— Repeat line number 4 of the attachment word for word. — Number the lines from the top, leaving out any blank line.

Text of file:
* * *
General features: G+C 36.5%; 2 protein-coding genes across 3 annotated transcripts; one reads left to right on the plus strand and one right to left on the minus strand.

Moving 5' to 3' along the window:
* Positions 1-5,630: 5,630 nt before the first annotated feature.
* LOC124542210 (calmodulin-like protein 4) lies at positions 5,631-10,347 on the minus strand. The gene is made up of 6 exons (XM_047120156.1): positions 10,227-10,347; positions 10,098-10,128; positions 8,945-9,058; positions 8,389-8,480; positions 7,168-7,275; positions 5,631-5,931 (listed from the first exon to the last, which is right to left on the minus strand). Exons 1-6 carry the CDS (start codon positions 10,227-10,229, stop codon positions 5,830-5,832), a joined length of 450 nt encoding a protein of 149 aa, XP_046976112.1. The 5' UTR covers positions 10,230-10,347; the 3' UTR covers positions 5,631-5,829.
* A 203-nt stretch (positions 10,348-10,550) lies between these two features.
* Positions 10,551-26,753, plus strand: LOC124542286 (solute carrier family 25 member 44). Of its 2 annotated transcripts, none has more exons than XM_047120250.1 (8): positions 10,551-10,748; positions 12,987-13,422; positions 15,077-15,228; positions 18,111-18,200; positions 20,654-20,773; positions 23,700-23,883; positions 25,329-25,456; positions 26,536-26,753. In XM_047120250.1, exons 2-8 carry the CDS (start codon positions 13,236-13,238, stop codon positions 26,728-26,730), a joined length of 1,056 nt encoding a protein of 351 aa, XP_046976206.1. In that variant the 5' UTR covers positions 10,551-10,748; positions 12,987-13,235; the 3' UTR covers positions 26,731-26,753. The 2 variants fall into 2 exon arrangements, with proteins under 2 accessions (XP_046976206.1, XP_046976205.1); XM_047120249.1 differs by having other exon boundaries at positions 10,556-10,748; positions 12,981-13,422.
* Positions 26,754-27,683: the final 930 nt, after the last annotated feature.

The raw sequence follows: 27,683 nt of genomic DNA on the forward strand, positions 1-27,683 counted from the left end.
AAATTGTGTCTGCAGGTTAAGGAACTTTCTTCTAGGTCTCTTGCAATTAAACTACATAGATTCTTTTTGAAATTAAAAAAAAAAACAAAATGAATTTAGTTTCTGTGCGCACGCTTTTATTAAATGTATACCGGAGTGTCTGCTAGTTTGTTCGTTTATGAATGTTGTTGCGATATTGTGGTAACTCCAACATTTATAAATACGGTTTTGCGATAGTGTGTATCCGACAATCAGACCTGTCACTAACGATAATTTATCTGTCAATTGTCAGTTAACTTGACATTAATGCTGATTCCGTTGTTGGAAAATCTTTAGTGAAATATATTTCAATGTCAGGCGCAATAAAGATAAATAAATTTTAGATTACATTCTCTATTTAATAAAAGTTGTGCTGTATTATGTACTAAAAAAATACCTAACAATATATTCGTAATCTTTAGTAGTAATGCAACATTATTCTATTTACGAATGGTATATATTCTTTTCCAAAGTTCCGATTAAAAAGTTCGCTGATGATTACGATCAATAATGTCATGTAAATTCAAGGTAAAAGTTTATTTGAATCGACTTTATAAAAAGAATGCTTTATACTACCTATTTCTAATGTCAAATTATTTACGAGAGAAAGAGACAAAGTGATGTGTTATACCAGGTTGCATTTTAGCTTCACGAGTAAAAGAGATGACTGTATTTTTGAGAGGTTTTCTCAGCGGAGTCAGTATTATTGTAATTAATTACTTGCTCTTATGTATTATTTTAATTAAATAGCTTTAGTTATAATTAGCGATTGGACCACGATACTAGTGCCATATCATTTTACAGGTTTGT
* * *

* LOC124542210 (calmodulin-like protein 4) lies at positions 5,631-10,347 on the minus strand. The gene is made up of 6 exons (XM_047120156.1): positions 10,227-10,347; positions 10,098-10,128; positions 8,945-9,058; positions 8,389-8,480; positions 7,168-7,275; positions 5,631-5,931 (listed from the first exon to the last, which is right to left on the minus strand). Exons 1-6 carry the CDS (start codon positions 10,227-10,229, stop codon positions 5,830-5,832), a joined length of 450 nt encoding a protein of 149 aa, XP_046976112.1. The 5' UTR covers positions 10,230-10,347; the 3' UTR covers positions 5,631-5,829.